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Pershore Short Term Breaks Good

Reports


Inspection carried out on 12 July 2018

During a routine inspection

We inspected this service on 12 July 2018. The inspection was announced.

Pershore Short Term Breaks offers accommodation for up to four people with learning disabilities and sensory impairments. The home offers short term accommodation to people with complex health needs, so relatives and carers are supported in their caring roles. CQC regulates both the premises and the care provided, and both were looked at during this inspection. Nineteen people used the respite service at the time of our inspection visit.

There was a registered manager in post at the service. A registered manager is a person who has registered with the Care Quality Commission to manage the service. Like registered providers, they are 'registered persons'. Registered persons have legal responsibility for meeting the requirements in the Health and Social Care Act 2008 and associated Regulations about how the service is run.

At the last inspection in December 2015 the service was rated as Good. At this inspection we found the quality of care had been maintained and people continued to receive a service that was well led, providing safe, caring, effective and responsive care and support that met their needs. The rating remains 'Good'.

There were enough skilled and knowledgeable staff to meet people’s needs and provide effective care. Staff felt they had good training. Staff were supervised and supported in their roles. People were assisted to access health services when needed and staff worked well with other health and social care professionals.

People had a comprehensive assessment of their health and social care needs before they used the service. Care plans contained detailed information to enable people to receive appropriate care and support that was responsive to their needs. People’s care needs were regularly reviewed. The registered manager and the provider were in regular contact with people, or their relatives, to check the care provided was what people needed and expected.

Staff were caring and people were treated with dignity and respect.

Staff understood how to protect people from abuse and harm. There were procedures to keep people safe and manage identified risks to people’s care.

Where medicines were administered staff were trained and assessed as competent to do so safely. The provider had a recruitment process that had suitable checks in place to ensure that prior to staff starting work they were suitable to support people who used the service.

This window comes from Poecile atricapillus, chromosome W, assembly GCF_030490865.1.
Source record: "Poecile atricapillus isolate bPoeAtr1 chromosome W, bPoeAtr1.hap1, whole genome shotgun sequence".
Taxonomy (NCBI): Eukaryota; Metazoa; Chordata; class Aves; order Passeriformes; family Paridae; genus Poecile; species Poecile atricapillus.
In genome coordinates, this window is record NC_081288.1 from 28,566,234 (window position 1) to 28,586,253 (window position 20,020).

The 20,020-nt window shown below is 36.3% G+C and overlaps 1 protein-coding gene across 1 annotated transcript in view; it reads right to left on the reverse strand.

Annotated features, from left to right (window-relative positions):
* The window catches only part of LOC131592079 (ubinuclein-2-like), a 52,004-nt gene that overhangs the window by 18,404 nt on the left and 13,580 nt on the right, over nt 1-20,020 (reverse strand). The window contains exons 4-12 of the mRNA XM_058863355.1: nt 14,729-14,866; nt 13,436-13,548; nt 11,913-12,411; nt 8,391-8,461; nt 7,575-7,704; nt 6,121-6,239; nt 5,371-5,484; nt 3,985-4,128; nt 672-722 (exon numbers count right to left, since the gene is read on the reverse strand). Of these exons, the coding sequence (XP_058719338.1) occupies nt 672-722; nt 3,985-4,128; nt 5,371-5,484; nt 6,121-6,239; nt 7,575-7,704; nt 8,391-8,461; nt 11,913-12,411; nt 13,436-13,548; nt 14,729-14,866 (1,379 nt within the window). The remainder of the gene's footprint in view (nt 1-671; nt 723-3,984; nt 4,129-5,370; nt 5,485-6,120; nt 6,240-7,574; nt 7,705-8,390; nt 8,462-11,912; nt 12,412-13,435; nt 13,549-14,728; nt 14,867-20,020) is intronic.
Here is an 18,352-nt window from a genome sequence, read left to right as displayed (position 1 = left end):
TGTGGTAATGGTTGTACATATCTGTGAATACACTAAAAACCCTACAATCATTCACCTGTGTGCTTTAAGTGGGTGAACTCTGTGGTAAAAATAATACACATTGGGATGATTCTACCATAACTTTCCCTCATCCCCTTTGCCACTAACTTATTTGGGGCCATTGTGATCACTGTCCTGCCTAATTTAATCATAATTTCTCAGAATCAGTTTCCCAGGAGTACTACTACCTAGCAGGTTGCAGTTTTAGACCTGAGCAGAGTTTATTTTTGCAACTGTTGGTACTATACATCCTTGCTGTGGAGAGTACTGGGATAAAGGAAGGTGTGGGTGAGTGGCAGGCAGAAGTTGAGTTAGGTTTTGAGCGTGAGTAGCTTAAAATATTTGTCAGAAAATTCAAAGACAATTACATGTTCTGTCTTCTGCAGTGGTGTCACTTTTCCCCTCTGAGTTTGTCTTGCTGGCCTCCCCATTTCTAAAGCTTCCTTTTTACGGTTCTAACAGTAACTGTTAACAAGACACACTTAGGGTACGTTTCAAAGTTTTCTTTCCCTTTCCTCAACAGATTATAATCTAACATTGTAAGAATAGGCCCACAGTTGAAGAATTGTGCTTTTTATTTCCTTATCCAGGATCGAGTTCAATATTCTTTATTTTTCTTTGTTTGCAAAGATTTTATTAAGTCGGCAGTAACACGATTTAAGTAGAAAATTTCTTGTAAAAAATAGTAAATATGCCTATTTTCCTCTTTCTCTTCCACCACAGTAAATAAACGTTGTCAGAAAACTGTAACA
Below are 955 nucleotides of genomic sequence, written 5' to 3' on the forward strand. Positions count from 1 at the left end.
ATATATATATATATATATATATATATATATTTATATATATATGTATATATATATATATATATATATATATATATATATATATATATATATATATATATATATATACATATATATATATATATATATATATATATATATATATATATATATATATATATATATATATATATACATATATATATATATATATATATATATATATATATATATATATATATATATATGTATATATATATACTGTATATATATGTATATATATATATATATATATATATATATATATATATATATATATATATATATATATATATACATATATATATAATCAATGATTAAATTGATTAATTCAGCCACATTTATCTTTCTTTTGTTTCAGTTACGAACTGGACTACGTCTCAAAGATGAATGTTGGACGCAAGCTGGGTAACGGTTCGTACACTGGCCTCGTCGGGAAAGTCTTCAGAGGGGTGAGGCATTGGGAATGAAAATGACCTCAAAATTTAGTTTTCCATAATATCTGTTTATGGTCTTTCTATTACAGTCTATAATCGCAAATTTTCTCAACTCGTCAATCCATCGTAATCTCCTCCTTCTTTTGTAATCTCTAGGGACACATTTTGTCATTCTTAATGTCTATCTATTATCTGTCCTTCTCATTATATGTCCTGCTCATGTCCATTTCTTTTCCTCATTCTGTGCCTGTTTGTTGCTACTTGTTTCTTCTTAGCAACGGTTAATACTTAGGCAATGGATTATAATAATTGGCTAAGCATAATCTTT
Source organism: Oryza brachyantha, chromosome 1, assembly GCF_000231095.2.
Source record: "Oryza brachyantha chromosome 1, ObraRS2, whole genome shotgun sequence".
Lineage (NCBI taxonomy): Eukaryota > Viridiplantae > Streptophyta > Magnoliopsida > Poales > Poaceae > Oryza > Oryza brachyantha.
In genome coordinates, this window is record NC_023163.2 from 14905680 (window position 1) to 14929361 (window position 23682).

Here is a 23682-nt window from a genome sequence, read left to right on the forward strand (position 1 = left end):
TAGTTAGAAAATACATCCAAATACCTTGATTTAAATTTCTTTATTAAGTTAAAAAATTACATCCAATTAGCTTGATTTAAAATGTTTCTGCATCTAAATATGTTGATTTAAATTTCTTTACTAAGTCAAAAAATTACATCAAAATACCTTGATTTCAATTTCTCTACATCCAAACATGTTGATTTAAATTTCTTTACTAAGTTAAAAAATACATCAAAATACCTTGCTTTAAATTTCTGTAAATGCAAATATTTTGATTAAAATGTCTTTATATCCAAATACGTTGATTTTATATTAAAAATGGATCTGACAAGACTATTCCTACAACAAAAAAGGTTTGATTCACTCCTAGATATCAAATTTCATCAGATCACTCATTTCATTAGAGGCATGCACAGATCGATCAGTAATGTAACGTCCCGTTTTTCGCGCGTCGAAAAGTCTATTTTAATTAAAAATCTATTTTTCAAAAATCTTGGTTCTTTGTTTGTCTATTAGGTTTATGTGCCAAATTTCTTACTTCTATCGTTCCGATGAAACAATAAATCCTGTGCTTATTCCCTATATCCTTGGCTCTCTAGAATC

The principles of the Mental Capacity Act (MCA) were followed by the registered manager and staff. People’s decisions and choices were respected and people felt involved in their care. People were supported to have choice and control of their lives and staff sought permission before assisting them.

There were governance systems in place that provided the registered manager with an overview of areas such as care records, medicine records and call times.

Inspection carried out on 8 December 2015

During a routine inspection

The inspection took place on 8 and 9 December 2015 and was unannounced. Pershore Short Term breaks offers accommodation for up to four people with learning disabilities and sensory impairments. The home offers short term accommodation to people with complex health needs, so relatives and carers are supported in their caring roles. People had their own rooms and the use of a number of comfortable communal areas, including a kitchen, lounge, a sensory room and garden areas.

A registered manager was in post at the time of our inspection. A registered manager is a person who has registered with the Care Quality Commission to manage the service. Like registered providers, they are ‘registered persons’. Registered persons have legal responsibility for meeting the requirements in the Health and Social Care Act 2008 and associated Regulations about how the service is run.

We saw people got on well with the registered manager and staff supporting them. Relatives told us their family members liked the staff who cared for them and enjoyed staying at the home. People’s privacy and dignity were respected by staff. Staff supported people to make their own choices and to do the things they enjoyed. Staff knew how to communicate with people effectively and provide reassurance to people when they needed it. The registered manager and staff shared information with families so that people’s their well-being was maintained. Staff knew how to support people so they were as independent as possible and made sure people had the equipment they needed to promote their independence. Staff had received training in managing people’s medicines and senior staff undertook checks to make sure people received the correct medicines.

People received care and support from staff who understood and responded to people’s individual needs. Staff recognised when people’s needs changed and responded to changes, so people were cared for in the best way for them. Staff knew about people’s preferences and the things people liked to do.